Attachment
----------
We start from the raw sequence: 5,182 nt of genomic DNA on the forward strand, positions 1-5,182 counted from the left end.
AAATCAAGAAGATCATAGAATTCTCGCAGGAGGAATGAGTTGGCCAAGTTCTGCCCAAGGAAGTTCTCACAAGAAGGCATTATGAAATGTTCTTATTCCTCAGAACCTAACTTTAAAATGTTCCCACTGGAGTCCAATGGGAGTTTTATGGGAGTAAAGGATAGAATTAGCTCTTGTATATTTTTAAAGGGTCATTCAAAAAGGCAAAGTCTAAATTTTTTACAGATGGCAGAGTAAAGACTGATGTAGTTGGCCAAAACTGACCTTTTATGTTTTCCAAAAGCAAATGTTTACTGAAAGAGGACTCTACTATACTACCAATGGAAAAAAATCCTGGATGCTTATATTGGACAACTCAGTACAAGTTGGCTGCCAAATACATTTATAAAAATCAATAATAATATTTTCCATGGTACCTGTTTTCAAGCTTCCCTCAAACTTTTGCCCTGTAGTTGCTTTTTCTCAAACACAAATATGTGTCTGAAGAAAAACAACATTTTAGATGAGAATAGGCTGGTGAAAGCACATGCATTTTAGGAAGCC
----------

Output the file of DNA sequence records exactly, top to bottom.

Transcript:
We start from the raw sequence: 5,182 nt of genomic DNA on the forward strand, positions 1-5,182 counted from the left end.
AAATCAAGAAGATCATAGAATTCTCGCAGGAGGAATGAGTTGGCCAAGTTCTGCCCAAGGAAGTTCTCACAAGAAGGCATTATGAAATGTTCTTATTCCTCAGAACCTAACTTTAAAATGTTCCCACTGGAGTCCAATGGGAGTTTTATGGGAGTAAAGGATAGAATTAGCTCTTGTATATTTTTAAAGGGTCATTCAAAAAGGCAAAGTCTAAATTTTTTACAGATGGCAGAGTAAAGACTGATGTAGTTGGCCAAAACTGACCTTTTATGTTTTCCAAAAGCAAATGTTTACTGAAAGAGGACTCTACTATACTACCAATGGAAAAAAATCCTGGATGCTTATATTGGACAACTCAGTACAAGTTGGCTGCCAAATACATTTATAAAAATCAATAATAATATTTTCCATGGTACCTGTTTTCAAGCTTCCCTCAAACTTTTGCCCTGTAGTTGCTTTTTCTCAAACACAAATATGTGTCTGAAGAAAAACAACATTTTAGATGAGAATAGGCTGGTGAAAGCACATGCATTTTAGGAAGCC